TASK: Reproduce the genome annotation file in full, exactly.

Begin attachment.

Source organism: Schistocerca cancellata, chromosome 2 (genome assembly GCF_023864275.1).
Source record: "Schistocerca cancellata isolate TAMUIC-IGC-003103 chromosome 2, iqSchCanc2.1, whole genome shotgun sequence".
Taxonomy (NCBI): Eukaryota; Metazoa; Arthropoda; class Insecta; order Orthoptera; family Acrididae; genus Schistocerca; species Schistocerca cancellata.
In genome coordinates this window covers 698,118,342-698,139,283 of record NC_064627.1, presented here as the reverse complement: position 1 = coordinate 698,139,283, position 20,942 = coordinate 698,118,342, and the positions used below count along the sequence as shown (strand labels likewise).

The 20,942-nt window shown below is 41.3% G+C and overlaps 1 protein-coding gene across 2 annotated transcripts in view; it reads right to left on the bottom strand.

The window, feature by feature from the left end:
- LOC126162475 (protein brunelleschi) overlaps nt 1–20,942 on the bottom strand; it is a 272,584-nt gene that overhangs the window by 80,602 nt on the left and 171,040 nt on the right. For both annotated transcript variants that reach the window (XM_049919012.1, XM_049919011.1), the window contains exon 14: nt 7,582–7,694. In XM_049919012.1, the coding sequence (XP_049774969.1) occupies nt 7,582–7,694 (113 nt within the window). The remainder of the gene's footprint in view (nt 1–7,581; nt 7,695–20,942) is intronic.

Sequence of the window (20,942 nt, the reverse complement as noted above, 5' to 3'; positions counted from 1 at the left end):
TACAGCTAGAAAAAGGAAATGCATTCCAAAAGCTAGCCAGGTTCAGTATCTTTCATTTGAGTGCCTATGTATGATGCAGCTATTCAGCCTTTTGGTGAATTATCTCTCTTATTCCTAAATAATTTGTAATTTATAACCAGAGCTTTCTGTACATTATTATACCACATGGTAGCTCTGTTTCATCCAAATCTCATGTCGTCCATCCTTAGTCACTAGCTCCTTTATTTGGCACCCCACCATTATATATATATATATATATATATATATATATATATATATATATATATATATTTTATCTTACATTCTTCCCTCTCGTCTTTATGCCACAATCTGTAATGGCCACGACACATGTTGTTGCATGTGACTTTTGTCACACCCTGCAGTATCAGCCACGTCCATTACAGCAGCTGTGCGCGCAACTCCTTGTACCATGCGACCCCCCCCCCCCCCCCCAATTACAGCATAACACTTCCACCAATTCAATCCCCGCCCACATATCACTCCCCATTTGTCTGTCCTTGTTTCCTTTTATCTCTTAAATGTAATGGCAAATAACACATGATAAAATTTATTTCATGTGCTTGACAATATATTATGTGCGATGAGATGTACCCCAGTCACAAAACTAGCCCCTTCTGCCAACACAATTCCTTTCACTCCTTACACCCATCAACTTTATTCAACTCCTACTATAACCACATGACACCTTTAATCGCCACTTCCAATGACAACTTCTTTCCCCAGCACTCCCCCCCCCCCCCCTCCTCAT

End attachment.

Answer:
Source organism: Schistocerca cancellata, chromosome 2 (genome assembly GCF_023864275.1).
Source record: "Schistocerca cancellata isolate TAMUIC-IGC-003103 chromosome 2, iqSchCanc2.1, whole genome shotgun sequence".
Taxonomy (NCBI): Eukaryota; Metazoa; Arthropoda; class Insecta; order Orthoptera; family Acrididae; genus Schistocerca; species Schistocerca cancellata.
In genome coordinates this window covers 698,118,342-698,139,283 of record NC_064627.1, presented here as the reverse complement: position 1 = coordinate 698,139,283, position 20,942 = coordinate 698,118,342, and the positions used below count along the sequence as shown (strand labels likewise).

The 20,942-nt window shown below is 41.3% G+C and overlaps 1 protein-coding gene across 2 annotated transcripts in view; it reads right to left on the bottom strand.

The window, feature by feature from the left end:
- LOC126162475 (protein brunelleschi) overlaps nt 1–20,942 on the bottom strand; it is a 272,584-nt gene that overhangs the window by 80,602 nt on the left and 171,040 nt on the right. For both annotated transcript variants that reach the window (XM_049919012.1, XM_049919011.1), the window contains exon 14: nt 7,582–7,694. In XM_049919012.1, the coding sequence (XP_049774969.1) occupies nt 7,582–7,694 (113 nt within the window). The remainder of the gene's footprint in view (nt 1–7,581; nt 7,695–20,942) is intronic.

Sequence of the window (20,942 nt, the reverse complement as noted above, 5' to 3'; positions counted from 1 at the left end):
TACAGCTAGAAAAAGGAAATGCATTCCAAAAGCTAGCCAGGTTCAGTATCTTTCATTTGAGTGCCTATGTATGATGCAGCTATTCAGCCTTTTGGTGAATTATCTCTCTTATTCCTAAATAATTTGTAATTTATAACCAGAGCTTTCTGTACATTATTATACCACATGGTAGCTCTGTTTCATCCAAATCTCATGTCGTCCATCCTTAGTCACTAGCTCCTTTATTTGGCACCCCACCATTATATATATATATATATATATATATATATATATATATATATATATATATATTTTATCTTACATTCTTCCCTCTCGTCTTTATGCCACAATCTGTAATGGCCACGACACATGTTGTTGCATGTGACTTTTGTCACACCCTGCAGTATCAGCCACGTCCATTACAGCAGCTGTGCGCGCAACTCCTTGTACCATGCGACCCCCCCCCCCCCCCCCAATTACAGCATAACACTTCCACCAATTCAATCCCCGCCCACATATCACTCCCCATTTGTCTGTCCTTGTTTCCTTTTATCTCTTAAATGTAATGGCAAATAACACATGATAAAATTTATTTCATGTGCTTGACAATATATTATGTGCGATGAGATGTACCCCAGTCACAAAACTAGCCCCTTCTGCCAACACAATTCCTTTCACTCCTTACACCCATCAACTTTATTCAACTCCTACTATAACCACATGACACCTTTAATCGCCACTTCCAATGACAACTTCTTTCCCCAGCACTCCCCCCCCCCCCCCTCCTCAT